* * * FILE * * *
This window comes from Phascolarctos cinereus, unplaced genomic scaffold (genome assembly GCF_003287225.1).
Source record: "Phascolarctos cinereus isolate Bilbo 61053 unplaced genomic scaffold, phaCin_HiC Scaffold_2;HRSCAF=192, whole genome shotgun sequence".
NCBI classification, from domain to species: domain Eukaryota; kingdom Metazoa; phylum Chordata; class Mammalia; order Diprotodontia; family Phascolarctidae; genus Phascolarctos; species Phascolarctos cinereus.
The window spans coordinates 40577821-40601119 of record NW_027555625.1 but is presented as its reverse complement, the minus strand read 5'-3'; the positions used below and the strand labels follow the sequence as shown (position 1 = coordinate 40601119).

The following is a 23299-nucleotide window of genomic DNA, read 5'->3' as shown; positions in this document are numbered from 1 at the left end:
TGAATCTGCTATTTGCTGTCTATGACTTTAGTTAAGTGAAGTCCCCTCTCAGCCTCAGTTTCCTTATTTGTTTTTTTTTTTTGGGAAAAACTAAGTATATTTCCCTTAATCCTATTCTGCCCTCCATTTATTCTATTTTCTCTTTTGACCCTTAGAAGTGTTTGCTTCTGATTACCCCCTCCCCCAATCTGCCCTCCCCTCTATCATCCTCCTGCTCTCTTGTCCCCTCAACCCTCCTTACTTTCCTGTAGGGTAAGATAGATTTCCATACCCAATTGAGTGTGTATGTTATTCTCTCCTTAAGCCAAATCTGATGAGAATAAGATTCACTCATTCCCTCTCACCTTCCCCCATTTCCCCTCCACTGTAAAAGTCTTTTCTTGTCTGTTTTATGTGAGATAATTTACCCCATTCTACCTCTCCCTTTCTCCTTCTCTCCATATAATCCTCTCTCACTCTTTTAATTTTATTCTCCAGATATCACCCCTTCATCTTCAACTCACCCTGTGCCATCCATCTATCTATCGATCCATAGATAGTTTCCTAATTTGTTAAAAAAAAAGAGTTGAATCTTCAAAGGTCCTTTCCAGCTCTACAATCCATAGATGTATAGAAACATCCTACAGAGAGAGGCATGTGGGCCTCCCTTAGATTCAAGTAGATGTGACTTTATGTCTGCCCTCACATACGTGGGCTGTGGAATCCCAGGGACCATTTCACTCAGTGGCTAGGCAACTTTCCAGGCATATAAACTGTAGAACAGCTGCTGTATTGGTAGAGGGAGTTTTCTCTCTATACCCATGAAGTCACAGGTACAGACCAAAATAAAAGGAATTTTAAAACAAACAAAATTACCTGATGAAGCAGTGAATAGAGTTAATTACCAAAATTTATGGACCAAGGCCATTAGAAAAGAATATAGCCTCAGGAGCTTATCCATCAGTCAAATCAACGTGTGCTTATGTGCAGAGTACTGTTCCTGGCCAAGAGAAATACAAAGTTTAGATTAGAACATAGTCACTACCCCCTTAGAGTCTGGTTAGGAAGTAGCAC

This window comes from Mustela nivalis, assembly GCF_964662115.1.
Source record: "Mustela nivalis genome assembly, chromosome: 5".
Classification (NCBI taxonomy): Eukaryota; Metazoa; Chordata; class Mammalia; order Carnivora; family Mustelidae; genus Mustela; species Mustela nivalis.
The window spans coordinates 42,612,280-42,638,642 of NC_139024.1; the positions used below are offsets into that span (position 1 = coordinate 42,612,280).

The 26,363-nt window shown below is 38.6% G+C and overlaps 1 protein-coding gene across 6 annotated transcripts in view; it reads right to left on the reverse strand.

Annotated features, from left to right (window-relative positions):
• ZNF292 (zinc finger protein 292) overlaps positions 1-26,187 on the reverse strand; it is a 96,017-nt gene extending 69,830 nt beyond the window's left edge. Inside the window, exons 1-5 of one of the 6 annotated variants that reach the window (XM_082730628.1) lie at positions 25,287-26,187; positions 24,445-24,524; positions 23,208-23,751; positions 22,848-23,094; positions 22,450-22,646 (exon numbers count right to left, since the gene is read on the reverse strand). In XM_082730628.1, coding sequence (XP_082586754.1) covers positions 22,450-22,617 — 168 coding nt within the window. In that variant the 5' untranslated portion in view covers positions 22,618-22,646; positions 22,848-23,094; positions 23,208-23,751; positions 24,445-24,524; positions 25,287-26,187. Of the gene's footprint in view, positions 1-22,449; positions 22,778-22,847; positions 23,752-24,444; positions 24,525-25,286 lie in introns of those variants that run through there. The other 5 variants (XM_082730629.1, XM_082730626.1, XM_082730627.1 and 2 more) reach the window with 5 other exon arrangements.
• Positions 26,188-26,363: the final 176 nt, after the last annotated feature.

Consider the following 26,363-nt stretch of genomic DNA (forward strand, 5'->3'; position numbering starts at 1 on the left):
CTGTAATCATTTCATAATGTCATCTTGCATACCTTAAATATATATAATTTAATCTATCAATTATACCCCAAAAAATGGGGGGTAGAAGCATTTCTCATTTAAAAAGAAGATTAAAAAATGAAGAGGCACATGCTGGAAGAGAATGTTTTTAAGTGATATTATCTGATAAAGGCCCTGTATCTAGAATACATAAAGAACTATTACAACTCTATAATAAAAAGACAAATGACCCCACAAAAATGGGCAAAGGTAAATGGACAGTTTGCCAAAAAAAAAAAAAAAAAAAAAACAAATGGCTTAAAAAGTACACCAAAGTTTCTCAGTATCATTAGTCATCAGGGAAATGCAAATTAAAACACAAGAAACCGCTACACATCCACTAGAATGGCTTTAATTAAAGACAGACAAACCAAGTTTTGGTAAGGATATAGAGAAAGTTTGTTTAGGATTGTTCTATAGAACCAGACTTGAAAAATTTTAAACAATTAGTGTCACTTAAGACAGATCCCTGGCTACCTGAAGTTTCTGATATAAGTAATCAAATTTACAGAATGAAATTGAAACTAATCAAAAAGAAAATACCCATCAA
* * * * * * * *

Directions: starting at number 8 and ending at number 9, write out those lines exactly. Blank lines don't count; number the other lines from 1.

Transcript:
Source record: "Mustela nivalis genome assembly, chromosome: 5".
Classification (NCBI taxonomy): Eukaryota; Metazoa; Chordata; class Mammalia; order Carnivora; family Mustelidae; genus Mustela; species Mustela nivalis.